SASSA WC met with the Mayor of Cape Town about access to facilities. Two issues were raised in that meeting. The first was SASSA’s need for additional service points to render mobile services and it provided the Mayor with a list of the areas where it would require facilities. The Mayor then informed them that the WC DoH was using some of the sites they inquired about. The second issue was the two sites required in Khayelitsha – that discussion mainly revolved around procedural matters.
Mr Maqetuka assured the Committee that SASSA would ensure that all bookings would be brought forward to sometime before the end of March. It was SASSA's intention to conclude the process during this financial year. At the planned 1 February meeting, SASSA WC will share all relevant information with the MEC.
On SASSA WC management structure, Mr Maqetuka replied that plans are underway to create a standardised structure across the country; therefore, the WC structure will be similar to structures in other regions. SASSA has adopted a clustered approach to its configuration. There are three clusters, the Cape Cluster which includes the Northern, Eastern and Western Cape, the Kwa-Zulu Natal, Mpumalanga and Free State cluster; and Gauteng, North West and Limpopo cluster. All government departments and public entities are configured differently from provincial arrangements. There are general managers responsible for three areas in each province: GM for grant administration (SASSA core business); GM for finance and GM for corporate services. Day to day activities and decision making is delegated to the GM responsible for core business, who acts as the face of SASSA in the Western Cape. The other GMs provide support to the GM responsible for core business. The regional executive manager is responsible for strategic issues in the three provinces (NC, WC, EC) and provides leadership and role direction in the cluster. Previously there used to be nine regional heads of SASSA. There was no uniformity and decision making was centralised in the front office. He believed that decentralised powers and functions make SASSA more efficient.
Mr Maqetuka replied about the SASSA CEO not appearing before the Committee. The correct procedure was for the Committee to write to the political principal, the Minister of the department, first. She would then take a decision on whether the CEO should appear before the National Council of Provinces (NCOP), National Parliament or a provincial legislature such as the Western Cape Provincial Parliament (WCPP). In the letter to the SASSA CEO, the WCPP Committee requested that the CEO appear to account for SASSA irregular expenditure. However, the Portfolio Committee in National Parliament also made the same request, so both the Minister and the CEO decided to appear before the higher authority.
All TDG applicants should ensure that they fill in their details for the SRD grant. SASSA hoped that this would assist applicants whilst they waited to be seen by a SASSA doctor. Based on their norms and standards, preference is given to people who are frail or in wheelchairs when standing in queues.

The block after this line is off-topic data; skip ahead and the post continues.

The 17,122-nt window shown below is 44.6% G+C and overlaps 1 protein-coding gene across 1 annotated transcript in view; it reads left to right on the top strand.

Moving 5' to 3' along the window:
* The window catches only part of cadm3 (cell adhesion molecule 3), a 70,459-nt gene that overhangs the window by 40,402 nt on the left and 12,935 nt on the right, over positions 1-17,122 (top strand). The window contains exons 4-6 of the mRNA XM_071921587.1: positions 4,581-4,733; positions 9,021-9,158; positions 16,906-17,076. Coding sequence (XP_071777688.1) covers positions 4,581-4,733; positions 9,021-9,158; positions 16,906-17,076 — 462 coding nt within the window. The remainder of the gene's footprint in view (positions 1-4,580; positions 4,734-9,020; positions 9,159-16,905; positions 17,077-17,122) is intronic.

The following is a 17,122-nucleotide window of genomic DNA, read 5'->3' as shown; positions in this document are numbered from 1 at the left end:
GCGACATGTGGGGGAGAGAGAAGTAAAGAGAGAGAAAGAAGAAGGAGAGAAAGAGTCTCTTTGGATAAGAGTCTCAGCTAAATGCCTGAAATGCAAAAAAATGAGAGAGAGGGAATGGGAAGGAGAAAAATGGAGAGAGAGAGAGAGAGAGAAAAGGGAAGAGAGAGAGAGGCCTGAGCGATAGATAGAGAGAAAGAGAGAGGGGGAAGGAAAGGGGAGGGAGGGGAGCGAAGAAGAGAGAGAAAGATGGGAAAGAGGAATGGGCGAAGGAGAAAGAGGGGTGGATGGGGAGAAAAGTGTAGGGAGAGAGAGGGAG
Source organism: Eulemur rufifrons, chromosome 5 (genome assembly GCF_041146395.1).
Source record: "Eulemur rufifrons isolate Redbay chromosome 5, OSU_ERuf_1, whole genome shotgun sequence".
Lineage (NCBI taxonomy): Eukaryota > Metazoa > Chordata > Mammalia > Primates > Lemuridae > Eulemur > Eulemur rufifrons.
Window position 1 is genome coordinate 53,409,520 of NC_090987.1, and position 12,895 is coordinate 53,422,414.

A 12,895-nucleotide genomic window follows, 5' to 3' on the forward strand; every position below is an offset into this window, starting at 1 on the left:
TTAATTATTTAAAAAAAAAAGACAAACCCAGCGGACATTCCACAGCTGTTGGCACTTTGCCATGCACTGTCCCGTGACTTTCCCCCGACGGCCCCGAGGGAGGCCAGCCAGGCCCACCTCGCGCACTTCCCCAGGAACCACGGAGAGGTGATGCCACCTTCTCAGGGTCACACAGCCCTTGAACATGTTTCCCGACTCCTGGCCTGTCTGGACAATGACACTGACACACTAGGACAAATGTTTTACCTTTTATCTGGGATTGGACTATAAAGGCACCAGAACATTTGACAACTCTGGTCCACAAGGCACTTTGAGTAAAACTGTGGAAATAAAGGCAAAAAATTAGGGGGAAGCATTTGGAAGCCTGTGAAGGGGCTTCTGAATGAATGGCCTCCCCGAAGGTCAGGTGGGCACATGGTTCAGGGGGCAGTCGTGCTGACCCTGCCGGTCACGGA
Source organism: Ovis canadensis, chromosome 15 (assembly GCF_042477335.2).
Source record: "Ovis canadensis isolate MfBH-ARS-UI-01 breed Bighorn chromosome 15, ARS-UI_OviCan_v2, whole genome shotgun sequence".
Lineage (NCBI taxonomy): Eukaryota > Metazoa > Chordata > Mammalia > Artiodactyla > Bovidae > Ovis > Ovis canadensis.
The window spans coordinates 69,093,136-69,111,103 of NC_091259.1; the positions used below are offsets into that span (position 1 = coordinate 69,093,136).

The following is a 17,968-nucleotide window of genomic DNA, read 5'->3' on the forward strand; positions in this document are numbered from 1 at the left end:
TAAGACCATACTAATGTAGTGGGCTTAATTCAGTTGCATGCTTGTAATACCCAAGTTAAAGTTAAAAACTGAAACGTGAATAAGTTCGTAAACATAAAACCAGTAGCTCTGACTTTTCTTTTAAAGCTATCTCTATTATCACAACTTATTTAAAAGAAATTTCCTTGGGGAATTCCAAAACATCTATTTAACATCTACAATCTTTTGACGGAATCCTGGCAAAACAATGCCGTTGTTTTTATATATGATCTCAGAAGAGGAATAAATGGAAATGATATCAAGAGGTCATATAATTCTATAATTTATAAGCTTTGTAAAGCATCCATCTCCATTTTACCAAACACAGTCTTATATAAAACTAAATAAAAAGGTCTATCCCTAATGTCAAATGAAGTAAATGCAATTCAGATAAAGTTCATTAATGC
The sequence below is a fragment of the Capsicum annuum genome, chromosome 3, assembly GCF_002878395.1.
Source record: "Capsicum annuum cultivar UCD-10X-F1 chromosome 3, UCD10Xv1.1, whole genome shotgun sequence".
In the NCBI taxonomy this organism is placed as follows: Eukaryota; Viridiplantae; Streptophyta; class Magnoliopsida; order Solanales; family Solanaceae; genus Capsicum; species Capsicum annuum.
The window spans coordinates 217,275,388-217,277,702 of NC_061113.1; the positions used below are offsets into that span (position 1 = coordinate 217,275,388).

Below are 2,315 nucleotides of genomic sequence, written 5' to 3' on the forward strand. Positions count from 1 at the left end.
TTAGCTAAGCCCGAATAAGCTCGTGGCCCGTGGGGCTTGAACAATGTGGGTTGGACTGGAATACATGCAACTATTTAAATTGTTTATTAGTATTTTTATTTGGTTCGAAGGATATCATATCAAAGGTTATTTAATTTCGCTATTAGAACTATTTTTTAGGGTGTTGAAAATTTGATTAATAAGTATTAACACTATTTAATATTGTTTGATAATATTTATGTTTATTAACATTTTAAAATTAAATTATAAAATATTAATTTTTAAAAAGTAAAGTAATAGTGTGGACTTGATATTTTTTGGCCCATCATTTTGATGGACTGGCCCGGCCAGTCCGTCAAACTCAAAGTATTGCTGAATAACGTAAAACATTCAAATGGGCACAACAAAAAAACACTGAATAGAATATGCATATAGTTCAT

The assessments are performed by a SASSA appointed doctor. In addition to the doctors contracted through the WC DoH, SASSA WC has doctors it has contracted directly with.
Mr Maqetuka committed to obtaining both the name of the councillor who circulated the message and also a sample of the letter issued to beneficiaries from SASSA head office, to share with the Committee. If there are gaps, he asked that the Members point them out so they can make improvements.
SASSA is also looking at improving communication with its beneficiaries and it is currently working on capturing their phone numbers to reach them through SMS.
Of the 582 doctors, 40 are concluding contracts with SASSA WC. Prior to this, they had only nine appointed doctors. With the addition of the 40 doctors, SASSA WC would have 49 appointed doctors.
Previously, SASSA used to have teams who specialised in conducting home visits for beneficiaries that are bed-ridden, but due to the lockdown, the leadership took a decision to suspend these activities.
He would obtain in writing the District Manager’s communication that the individual who passed away was not a SASSA client.
In Atlantis, 2204 TDGs have lapsed and 269 bookings for assessments have been made so far. Only 31 assessments have been completed to date. This low number is due to only seven staff members being in the office. SASSA leadership is looking to increase capacity and to deploy volunteers provided by the National Development Agency.
He thanked the Committee for the invitation to appear before them. The SASSA leadership would continue to communicate with them in the future.
The Chairperson thanked both CoCT and SASSA for their responses. He expressed hope that both parties would be able to work together to ensure the grants are processed before 31 March 2021. He clarified that the Committee had forwarded the letter requesting a meeting with the SASSA CEO to the Minister, and it does so each time. The Committee would engage with the WCCP Speaker to ensure the Minister responds.
All follow-up questions would be sent through the Committee Secretary to SASSA. The Committee will also share its resolutions with SASSA. He would provide SASSA with the document that contained the complaints of 13 beneficiaries who were booked later in the year by the Atlantis office. One of the children of the deceased recipient did confirm that her mother passed whilst waiting in the SASSA line.
He was concerned that the delegated authority and decision maker in the province is currently on leave and that he is retiring at end of February. He expressed hope there was already a replacement for the position.
He appreciated the work done by Western Cape DSD so far and, whilst it was not their mandate, it was pleasing to see them assisting SASSA.
The Committee agreed to email their resolutions and follow up questions to the procedural officers by 1pm the following day. In the following meeting, the Committee would receive an update from SASSA on the processing of applications. The Chairperson said the Committee would engage the Chief Whip and the programming authority to get another date to continue this conversation.
The meeting was adjourned.